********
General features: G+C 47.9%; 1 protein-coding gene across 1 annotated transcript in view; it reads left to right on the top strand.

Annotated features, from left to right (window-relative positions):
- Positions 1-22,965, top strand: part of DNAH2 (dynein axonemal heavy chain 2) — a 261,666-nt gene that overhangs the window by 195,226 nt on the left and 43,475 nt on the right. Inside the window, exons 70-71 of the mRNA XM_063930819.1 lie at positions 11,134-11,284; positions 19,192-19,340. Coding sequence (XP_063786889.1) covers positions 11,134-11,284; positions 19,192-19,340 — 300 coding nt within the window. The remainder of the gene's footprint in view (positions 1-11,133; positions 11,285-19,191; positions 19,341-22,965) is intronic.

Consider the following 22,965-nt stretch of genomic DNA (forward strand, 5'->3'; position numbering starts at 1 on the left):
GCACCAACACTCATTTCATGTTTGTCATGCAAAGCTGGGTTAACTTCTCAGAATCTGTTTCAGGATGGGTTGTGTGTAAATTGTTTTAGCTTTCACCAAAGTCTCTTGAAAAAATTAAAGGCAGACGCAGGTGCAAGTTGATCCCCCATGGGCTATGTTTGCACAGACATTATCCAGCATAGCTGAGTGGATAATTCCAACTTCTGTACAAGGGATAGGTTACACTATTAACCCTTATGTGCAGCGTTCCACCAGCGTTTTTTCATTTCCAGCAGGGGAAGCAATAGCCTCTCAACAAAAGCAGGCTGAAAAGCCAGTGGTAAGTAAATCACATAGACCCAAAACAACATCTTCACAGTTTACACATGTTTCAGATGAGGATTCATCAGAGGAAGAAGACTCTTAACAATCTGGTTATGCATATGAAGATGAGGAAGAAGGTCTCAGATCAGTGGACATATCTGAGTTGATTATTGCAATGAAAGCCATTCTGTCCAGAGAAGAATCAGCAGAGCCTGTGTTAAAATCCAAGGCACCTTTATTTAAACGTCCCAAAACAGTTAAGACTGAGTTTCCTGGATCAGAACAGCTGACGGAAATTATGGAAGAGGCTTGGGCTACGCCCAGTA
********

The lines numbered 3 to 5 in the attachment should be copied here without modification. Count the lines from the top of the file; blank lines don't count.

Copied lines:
- Positions 1-22,965, top strand: part of DNAH2 (dynein axonemal heavy chain 2) — a 261,666-nt gene that overhangs the window by 195,226 nt on the left and 43,475 nt on the right. Inside the window, exons 70-71 of the mRNA XM_063930819.1 lie at positions 11,134-11,284; positions 19,192-19,340. Coding sequence (XP_063786889.1) covers positions 11,134-11,284; positions 19,192-19,340 — 300 coding nt within the window. The remainder of the gene's footprint in view (positions 1-11,133; positions 11,285-19,191; positions 19,341-22,965) is intronic.

Consider the following 22,965-nt stretch of genomic DNA (forward strand, 5'->3'; position numbering starts at 1 on the left):
GCACCAACACTCATTTCATGTTTGTCATGCAAAGCTGGGTTAACTTCTCAGAATCTGTTTCAGGATGGGTTGTGTGTAAATTGTTTTAGCTTTCACCAAAGTCTCTTGAAAAAATTAAAGGCAGACGCAGGTGCAAGTTGATCCCCCATGGGCTATGTTTGCACAGACATTATCCAGCATAGCTGAGTGGATAATTCCAACTTCTGTACAAGGGATAGGTTACACTATTAACCCTTATGTGCAGCGTTCCACCAGCGTTTTTTCATTTCCAGCAGGGGAAGCAATAGCCTCTCAACAAAAGCAGGCTGAAAAGCCAGTGGTAAGTAAATCACATAGACCCAAAACAACATCTTCACAGTTTACACATGTTTCAGATGAGGATTCATCAGAGGAAGAAGACTCTTAACAATCTGGTTATGCATATGAAGATGAGGAAGAAGGTCTCAGATCAGTGGACATATCTGAGTTGATTATTGCAATGAAAGCCATTCTGTCCAGAGAAGAATCAGCAGAGCCTGTGTTAAAATCCAAGGCACCTTTATTTAAACGTCCCAAAACAGTTAAGACTGAGTTTCCTGGATCAGAACAGCTGACGGAAATTATGGAAGAGGCTTGGGCTACGCCCAGTA